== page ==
The other explanation I’ve heard is that, because of the separation of church and state in the United States, the U.S. institutions were less powerful—had less unchecked authority over inmates’ lives—and are therefore less subject to present-day debate and criticism. Certainly the Catholic Church has a different place in U.S. history and culture than it does in Ireland. But that explanation can also go too far: one of the things that even this early research has made clear is that the San Francisco Magdalen Asylum had a very cozy relationship to the state, and that Catholic networks of parishes and parochial schools overlapped and interacted densely with institutions like the police, the board of supervisors, and the state legislature. So I think part of what has happened is that a casual assumption that the United States does or did have a firmer wall of separation than there ever has been, and an assumption that Roman Catholic institutions in particular could not be so closely tied to the state, has facilitated the historical erasure of institutions like these. And if we want to make full sense of the current moment of governmental reliance on faith-based organizations and debates about religious liberty, as well as the deep history of private carceral institutions in the United States, it is important to fight that erasure.
PB: When you first proposed your research, only a few people in the world had even heard of the novel coronavirus. Then the pandemic forced you to adapt your methods. What did your collaboration with the Sisters of Mercy archivist teach you about historical methodology?
KM: First of all, I am deeply grateful for the time that archivist Elizabeth Johnson took to help me, through conversations, emails, providing scans, connecting me with another historian, and in general making this work possible. I don’t know what I would have done this year without her expert assistance.
The main thing that this year’s experience has done for this project—and I think it is salutary—is that it has led me to start the research with the asylum inmates rather than with the sisters, the institution, or government records. Beginning with the inmates themselves has meant beginning with the hardest-to-grasp elements of this history. It has led me to consider, earlier and in greater depth than I might otherwise have done, some of the problems of power and silence in these sources, problems that are central to both the limitations and the potential of this project.
More broadly, the experience has also reminded me how fragmentary even the best-sourced historical research is, how much it is like wandering around a crowded dark room with a narrow flashlight. This is a truism, of course, but one that is easy to forget when starting a new project surrounded by archival boxes and shelves of books. That richness can hold out the possibility—fictive though compelling—of eventual completion or mastery of the subject. Beginning this project in a condition of scarcity, following thin leads as far as they can go, has helped me ground myself in a necessary humility about my relationship to this past.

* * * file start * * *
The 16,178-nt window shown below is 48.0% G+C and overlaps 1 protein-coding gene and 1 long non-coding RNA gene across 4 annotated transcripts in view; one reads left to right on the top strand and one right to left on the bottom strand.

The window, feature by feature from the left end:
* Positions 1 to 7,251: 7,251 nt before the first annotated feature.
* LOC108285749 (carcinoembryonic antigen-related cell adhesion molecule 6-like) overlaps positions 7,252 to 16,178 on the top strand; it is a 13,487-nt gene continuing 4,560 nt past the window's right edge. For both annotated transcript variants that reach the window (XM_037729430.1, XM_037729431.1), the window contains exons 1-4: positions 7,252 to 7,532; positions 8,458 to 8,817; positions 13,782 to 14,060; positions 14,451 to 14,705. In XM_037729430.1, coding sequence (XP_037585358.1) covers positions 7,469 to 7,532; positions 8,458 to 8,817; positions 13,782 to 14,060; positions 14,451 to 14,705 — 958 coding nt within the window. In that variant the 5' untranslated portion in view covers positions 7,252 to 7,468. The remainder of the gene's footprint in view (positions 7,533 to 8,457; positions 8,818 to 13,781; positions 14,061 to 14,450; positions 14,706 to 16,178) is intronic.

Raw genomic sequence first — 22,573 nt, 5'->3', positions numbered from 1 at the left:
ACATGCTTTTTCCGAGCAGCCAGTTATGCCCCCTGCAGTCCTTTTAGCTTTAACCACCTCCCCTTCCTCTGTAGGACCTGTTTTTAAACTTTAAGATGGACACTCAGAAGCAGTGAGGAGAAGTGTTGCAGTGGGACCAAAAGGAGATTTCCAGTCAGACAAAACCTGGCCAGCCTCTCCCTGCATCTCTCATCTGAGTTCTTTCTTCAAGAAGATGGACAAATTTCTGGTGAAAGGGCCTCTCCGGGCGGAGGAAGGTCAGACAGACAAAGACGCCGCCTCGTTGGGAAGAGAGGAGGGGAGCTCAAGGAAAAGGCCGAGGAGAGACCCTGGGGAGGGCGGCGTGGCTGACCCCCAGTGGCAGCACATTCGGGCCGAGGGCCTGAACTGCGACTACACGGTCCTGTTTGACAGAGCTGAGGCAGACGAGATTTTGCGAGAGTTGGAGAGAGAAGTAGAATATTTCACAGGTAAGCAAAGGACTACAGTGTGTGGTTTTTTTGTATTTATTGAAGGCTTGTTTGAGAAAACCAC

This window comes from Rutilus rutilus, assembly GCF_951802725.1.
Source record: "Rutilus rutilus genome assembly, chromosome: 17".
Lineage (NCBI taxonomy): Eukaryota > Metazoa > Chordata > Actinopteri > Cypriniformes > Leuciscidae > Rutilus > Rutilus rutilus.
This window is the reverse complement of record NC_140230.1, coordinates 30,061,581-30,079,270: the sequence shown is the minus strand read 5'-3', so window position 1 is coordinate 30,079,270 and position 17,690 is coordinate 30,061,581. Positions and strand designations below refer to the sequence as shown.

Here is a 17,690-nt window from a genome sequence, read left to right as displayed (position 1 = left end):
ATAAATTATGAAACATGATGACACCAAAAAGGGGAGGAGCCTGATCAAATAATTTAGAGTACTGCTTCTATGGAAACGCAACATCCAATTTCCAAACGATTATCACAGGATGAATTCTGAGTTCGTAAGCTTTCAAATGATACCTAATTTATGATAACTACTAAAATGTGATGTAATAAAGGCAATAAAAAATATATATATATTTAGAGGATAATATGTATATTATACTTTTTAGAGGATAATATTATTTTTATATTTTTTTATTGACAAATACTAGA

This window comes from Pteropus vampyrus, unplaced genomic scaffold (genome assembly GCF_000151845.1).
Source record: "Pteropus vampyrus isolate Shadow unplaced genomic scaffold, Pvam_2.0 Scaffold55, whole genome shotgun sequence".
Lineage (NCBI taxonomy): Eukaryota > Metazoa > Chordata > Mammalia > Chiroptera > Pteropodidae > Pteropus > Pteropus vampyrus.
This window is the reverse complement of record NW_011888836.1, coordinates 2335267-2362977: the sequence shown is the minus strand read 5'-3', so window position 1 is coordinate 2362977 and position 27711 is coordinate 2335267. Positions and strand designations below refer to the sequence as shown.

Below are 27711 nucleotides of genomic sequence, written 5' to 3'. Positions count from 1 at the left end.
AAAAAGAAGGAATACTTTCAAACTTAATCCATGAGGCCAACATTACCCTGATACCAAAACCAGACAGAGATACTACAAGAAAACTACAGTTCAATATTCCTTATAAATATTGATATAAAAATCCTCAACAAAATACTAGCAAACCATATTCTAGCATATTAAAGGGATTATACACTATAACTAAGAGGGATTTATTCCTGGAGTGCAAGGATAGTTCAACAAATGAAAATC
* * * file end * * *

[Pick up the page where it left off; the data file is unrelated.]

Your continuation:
PB: Tell us about an especially illuminating source you and the local archivist identified.
KM: The most illuminating source, by far, is the asylum register kept by the sisters during the first 17 years of the asylum, which I am using as the basis for biographical research on the inmates. It also contains far more than names and dates: it often includes a note about why different women and girls came (or were sent) to the asylum, where they went afterwards, what they did in the asylum, and more. It also contains traces of the sisters’ attitudes towards the inmates: heavy underlining under the word “incorrigible,” for example, next to the name of a girl who tried to escape by jumping out a high window, only to be found “senseless” on the sidewalk the next morning, or a carefully calligraphed “R.I.P.” next to the name of an older woman repeatedly committed to the asylum by her husband for “excessive use of alcohol.” Without ever forgetting that one must read all asylum sources with caution, there is much to learn here, both about the circumstances that brought girls and women to the asylum and about the sisters’ understanding of their institution’s work and purpose.
PB: You released your first book only last May, so this new project clearly has many iterations still to come. What task is next on your agenda, and where do you see this manuscript going?
KM: Right now, like many researchers, I am looking forward to and hoping for a future that will allow me to go to archives and libraries. But even from home, over the past few months I have been lucky to speak with a number of people, from prison activists to religious sisters, who have helped me think through the resonances of this past. We have talked about the continuing high rate of women’s incarceration in the United States, the memorial work happening elsewhere related to Magdalen asylums, and the ongoing concern of many religious congregations with anti-sex-trafficking work, just to name a few examples. So I am also looking forward to continuing to explore the public and present-day import of this work and to building opportunities for conversation and communal knowledge production that extend beyond the academy.
Philip Byers is a postdoctoral research associate at the University of Notre Dame’s Cushwa Center.
This interview appears in the spring 2021 issue of the American Catholic Studies Newsletter.